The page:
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Comment: Misleading title (Score 3, Informative) 159

by JigJag (#47556583) Attached to: London Police Placing Anti-Piracy Warning Ads On Illegal Sites

Hey editors, the City of London Police is NOT the same as the London Police. To get a good understanding of the difference, please view The (secret) City of London, Part 1: History (less than 5 min) and then The (secret) City of London, Part 2: Government (less than 6 min).

JigJag

Comment: Re:So close, and yet... (Score 1) 118

[...] it's the Internet of whomever builds it

If only! But the reality is much different when you look at those laws that forbid municipalities from laying their own fibers or operating their own network. How many stories on Slashdot have we had about this issue already?

No, rather, it's the Internet of whomever greases the palms of lawmakers the best, at least in North-America (Canada included of course).

Comment: free tax for Canadians (Score 1) 386

by JigJag (#46757799) Attached to: Slashdot Asks: How Do You Pay Your Taxes?

My taxes are very simple, so simple in fact, I was able to use TELEFILE (enter your taxes via telephone, it was amazing). For some unknown and probably stupid reason, the Canadian Revenue Agency decided to cancel this method, so I had to scramble to find a free alternative. Since I work on Linux, none of the software out there could help me out. Then I saw on the CRA website a list of certified NETFILE providers (enter your taxes online), and that's where I found simpletax.ca. A few questions, a few clicks, and done! Free to use regardless of income. They ask for donation at the end of the filing only if you have a return, so I ended up giving them $10 or so, since I really liked the simplicity. This year, they sent me ONE email, reminding me to do my taxes, with most of the relevant information pre-filled. Amazing!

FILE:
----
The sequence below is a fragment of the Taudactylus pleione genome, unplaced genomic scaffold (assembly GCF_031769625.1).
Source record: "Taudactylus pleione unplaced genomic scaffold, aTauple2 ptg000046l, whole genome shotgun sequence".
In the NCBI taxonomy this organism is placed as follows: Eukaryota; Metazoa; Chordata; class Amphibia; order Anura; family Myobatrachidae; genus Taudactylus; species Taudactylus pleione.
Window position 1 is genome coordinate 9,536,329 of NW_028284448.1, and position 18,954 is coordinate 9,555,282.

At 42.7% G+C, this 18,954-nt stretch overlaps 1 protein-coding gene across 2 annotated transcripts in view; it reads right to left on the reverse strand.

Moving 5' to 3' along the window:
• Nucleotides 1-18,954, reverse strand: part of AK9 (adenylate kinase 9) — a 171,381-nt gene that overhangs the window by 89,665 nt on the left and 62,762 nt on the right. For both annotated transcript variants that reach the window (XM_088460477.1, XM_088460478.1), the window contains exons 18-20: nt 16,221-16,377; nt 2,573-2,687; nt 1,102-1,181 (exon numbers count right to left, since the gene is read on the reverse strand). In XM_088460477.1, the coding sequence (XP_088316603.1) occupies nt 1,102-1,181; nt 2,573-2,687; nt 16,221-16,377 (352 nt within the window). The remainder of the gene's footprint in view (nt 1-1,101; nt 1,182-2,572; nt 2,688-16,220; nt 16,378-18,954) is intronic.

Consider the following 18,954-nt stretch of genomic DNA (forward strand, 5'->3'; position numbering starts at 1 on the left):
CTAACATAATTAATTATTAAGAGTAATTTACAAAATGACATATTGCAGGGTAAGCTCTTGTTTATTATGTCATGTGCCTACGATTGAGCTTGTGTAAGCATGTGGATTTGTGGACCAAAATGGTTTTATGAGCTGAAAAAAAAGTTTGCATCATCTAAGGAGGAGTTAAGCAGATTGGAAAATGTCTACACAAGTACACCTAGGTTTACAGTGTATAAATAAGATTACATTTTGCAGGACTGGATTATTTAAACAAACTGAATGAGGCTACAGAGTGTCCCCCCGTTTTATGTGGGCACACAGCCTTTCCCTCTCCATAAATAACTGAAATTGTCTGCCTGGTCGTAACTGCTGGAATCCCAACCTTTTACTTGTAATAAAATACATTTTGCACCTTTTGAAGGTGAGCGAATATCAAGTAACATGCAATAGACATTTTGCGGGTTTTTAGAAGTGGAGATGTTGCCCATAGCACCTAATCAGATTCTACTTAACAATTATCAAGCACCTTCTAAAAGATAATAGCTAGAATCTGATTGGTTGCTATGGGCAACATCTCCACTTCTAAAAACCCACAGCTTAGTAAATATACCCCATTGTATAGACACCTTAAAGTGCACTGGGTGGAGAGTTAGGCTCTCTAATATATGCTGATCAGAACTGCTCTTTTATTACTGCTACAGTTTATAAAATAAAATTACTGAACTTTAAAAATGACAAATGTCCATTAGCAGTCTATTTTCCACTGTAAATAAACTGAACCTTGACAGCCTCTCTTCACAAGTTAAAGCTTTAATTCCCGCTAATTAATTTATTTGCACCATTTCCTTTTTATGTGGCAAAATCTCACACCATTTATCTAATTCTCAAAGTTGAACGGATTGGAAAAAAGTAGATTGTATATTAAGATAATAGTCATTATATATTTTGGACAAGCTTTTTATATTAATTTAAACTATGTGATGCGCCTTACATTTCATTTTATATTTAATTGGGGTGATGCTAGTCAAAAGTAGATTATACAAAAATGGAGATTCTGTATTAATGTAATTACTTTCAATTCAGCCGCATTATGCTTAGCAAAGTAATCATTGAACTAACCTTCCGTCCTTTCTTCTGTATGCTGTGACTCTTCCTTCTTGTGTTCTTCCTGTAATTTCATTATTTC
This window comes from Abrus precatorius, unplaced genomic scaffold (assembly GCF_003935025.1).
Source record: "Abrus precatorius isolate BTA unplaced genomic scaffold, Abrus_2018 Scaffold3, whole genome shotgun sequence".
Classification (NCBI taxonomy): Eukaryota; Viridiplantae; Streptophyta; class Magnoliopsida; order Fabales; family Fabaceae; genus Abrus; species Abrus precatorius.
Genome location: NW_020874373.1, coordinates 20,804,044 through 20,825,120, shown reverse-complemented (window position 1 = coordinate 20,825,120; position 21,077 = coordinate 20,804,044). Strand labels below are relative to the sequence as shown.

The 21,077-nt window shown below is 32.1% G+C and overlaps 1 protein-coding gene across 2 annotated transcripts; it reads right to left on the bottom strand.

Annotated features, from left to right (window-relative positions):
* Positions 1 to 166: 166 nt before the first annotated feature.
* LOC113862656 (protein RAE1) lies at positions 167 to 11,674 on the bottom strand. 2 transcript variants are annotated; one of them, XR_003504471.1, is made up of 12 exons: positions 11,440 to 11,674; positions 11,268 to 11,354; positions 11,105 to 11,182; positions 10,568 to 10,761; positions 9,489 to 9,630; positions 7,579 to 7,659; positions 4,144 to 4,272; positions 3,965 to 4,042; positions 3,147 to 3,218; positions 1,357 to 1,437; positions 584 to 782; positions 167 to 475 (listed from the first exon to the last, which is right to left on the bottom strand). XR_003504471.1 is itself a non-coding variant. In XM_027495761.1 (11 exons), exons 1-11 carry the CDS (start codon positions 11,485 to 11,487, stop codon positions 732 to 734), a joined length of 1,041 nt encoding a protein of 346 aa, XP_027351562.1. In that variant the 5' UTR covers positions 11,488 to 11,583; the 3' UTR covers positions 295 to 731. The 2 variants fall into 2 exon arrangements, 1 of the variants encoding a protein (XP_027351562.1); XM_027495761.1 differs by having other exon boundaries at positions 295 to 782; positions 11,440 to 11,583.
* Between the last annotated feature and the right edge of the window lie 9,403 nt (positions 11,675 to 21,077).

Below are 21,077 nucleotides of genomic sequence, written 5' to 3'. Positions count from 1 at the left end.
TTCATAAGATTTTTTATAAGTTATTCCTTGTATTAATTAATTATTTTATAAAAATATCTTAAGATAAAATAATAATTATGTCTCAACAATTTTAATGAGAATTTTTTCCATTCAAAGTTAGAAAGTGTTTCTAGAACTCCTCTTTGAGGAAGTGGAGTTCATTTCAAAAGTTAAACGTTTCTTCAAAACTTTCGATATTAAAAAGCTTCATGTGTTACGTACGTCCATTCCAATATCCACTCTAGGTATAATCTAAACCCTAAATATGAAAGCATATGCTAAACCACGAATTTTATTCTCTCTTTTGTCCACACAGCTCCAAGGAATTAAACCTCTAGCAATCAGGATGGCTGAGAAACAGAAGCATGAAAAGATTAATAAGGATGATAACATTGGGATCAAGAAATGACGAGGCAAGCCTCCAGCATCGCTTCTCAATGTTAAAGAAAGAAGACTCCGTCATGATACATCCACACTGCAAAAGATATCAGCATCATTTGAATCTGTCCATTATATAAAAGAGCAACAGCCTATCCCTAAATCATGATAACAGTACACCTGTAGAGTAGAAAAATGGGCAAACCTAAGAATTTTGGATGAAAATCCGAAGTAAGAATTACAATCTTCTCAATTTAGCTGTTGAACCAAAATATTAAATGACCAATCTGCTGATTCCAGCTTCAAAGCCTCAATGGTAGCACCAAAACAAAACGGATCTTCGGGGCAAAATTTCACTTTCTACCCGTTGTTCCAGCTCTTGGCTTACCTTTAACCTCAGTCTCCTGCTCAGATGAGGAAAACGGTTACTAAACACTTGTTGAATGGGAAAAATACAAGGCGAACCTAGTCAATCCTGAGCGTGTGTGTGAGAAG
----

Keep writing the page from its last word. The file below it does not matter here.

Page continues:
Music

Elite Violinists Can't Distinguish Between a Stradivarius and a Modern Violin 469

Posted by samzenpus
from the have-you-tried-the-gold-cables? dept.
sciencehabit (1205606) writes "If you know only one thing about violins, it is probably this: A 300-year-old Stradivarius supposedly possesses mysterious tonal qualities unmatched by modern instruments. However, even elite violinists cannot tell a Stradivarius from a top-quality modern violin, a new double-blind study suggests. Like the sound of coughing during the delicate second movement of Beethoven's violin concerto, the finding seems sure to annoy some people, especially dealers who broker the million-dollar sales of rare old Italian fiddles. But it may come as a relief to the many violinists who cannot afford such prices."

Comment: Plague Inc. (Score 0) 49

by JigJag (#46418481) Attached to: Deadly Avian Flu Strain Penetrates Biosecurity Defenses In Seoul

This story made me think of the game "Plague Inc." by Ndemic Creations. I currently play it on my phone while in transit.
The idea is to mutate and spread a pathogen (bacteria, virus, fungus, parasite, prion, nano-virus, bio-weapon, neurax worm, and the zombie-making necroa virus) until the whole world is dead, mind-controlled (neurax worm), or zombified (necroa virus).